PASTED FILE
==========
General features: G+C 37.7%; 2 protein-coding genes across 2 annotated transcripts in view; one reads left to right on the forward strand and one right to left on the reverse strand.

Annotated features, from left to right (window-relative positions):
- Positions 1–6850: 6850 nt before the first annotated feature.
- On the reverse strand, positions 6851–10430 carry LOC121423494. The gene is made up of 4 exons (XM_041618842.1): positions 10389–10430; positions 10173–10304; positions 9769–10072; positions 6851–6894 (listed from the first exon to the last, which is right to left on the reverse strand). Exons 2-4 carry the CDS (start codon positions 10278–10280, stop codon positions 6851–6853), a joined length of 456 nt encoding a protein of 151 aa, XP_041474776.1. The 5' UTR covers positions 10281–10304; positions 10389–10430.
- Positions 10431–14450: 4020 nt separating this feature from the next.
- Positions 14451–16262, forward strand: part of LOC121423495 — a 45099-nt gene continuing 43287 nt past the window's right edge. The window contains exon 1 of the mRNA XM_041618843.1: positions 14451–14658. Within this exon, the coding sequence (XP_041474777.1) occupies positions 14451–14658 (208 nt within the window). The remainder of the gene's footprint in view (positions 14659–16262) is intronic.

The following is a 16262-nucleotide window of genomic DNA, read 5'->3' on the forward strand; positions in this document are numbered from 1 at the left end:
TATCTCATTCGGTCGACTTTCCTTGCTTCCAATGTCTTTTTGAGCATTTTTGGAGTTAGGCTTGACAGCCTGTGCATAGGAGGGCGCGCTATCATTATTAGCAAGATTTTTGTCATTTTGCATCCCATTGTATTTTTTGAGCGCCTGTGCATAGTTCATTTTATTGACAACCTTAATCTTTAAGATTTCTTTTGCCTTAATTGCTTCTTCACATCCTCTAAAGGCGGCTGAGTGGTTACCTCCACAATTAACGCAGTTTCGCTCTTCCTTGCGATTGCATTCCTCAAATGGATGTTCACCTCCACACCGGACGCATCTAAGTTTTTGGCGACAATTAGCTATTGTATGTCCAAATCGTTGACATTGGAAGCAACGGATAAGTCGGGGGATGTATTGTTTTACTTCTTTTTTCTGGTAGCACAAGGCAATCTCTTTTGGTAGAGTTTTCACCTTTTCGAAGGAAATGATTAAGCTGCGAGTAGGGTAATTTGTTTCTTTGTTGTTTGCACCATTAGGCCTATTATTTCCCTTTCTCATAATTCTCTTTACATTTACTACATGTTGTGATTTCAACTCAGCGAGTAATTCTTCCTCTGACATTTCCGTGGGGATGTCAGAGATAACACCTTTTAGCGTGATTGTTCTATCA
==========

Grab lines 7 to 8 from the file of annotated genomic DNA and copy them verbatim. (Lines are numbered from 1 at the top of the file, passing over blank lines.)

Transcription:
The following is a 16262-nucleotide window of genomic DNA, read 5'->3' on the forward strand; positions in this document are numbered from 1 at the left end:
TATCTCATTCGGTCGACTTTCCTTGCTTCCAATGTCTTTTTGAGCATTTTTGGAGTTAGGCTTGACAGCCTGTGCATAGGAGGGCGCGCTATCATTATTAGCAAGATTTTTGTCATTTTGCATCCCATTGTATTTTTTGAGCGCCTGTGCATAGTTCATTTTATTGACAACCTTAATCTTTAAGATTTCTTTTGCCTTAATTGCTTCTTCACATCCTCTAAAGGCGGCTGAGTGGTTACCTCCACAATTAACGCAGTTTCGCTCTTCCTTGCGATTGCATTCCTCAAATGGATGTTCACCTCCACACCGGACGCATCTAAGTTTTTGGCGACAATTAGCTATTGTATGTCCAAATCGTTGACATTGGAAGCAACGGATAAGTCGGGGGATGTATTGTTTTACTTCTTTTTTCTGGTAGCACAAGGCAATCTCTTTTGGTAGAGTTTTCACCTTTTCGAAGGAAATGATTAAGCTGCGAGTAGGGTAATTTGTTTCTTTGTTGTTTGCACCATTAGGCCTATTATTTCCCTTTCTCATAATTCTCTTTACATTTACTACATGTTGTGATTTCAACTCAGCGAGTAATTCTTCCTCTGACATTTCCGTGGGGATGTCAGAGATAACACCTTTTAGCGTGATTGTTCTATCA